A week or so ago I was teaching on the Masters programme in Film/Media & Cultural Studies at the University of Sunderland. The module is entitled Consumption and my session was on consumption and cyberspace. The students had already had 9 weeks of material spanning Bourdieu, de Certeau and Fiske before my session. I threw together some slides for the students which you can find below in which I charted a brief definition and history of the term before switching the focus around engagement with digital worlds.
I screened a short extract from a BBC short film from the Wonderland series entitled Virtual Adultery and Cyberspace Love (video is embedded below), in which an unhappily married woman seeks love in the virtual world Second Life.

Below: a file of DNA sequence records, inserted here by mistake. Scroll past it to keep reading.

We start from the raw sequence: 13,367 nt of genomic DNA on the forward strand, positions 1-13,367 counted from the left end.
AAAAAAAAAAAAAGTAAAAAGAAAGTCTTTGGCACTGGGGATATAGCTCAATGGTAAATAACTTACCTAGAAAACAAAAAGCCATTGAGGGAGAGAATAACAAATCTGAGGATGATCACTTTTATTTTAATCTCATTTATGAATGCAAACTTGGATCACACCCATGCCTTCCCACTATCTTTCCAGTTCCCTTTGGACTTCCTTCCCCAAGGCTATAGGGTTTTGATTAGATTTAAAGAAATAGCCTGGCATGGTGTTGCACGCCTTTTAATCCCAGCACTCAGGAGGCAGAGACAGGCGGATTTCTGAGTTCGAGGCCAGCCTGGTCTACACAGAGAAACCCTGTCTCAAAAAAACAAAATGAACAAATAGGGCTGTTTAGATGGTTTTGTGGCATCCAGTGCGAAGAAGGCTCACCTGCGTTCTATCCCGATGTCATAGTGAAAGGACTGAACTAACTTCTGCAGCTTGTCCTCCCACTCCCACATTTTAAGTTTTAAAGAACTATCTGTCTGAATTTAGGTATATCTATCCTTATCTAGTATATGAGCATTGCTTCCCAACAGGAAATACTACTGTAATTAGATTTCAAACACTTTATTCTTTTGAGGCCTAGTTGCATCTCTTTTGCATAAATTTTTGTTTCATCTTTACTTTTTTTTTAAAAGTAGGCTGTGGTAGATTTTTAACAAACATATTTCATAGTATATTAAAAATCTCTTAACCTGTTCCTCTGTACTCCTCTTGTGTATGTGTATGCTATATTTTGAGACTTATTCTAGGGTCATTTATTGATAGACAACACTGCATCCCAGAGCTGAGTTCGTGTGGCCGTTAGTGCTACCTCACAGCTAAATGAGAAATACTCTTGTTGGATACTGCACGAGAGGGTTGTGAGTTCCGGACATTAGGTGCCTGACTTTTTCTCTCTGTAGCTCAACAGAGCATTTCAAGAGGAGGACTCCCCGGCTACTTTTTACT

We also watched an extract from the recent documentary entitled Second Skin which looks at the lives of a number of World of Warcraft gamers. The trailer is below:
The rest of the session revolved around getting the students to play a series of scenarios from a few different games on the Playstation 3 (yes, I lugged my own bulky unit into the University just for the session).
The idea was to get students to consider the success of games in recent years by asking them to play through a series of scenarios from a number of popular or critically acclaimed games. The scenarios were:
Call of Duty: Modern Warfare 2 - The controversial 'No Russian' level
Heavy Rain - 'Hassan's Shop' and 'The Lizard'
Flower - opening stage
The aim behind the gameplay was to get students to think through their own moral motivations behind their gameplay choice and to reflect on their agency within structured systems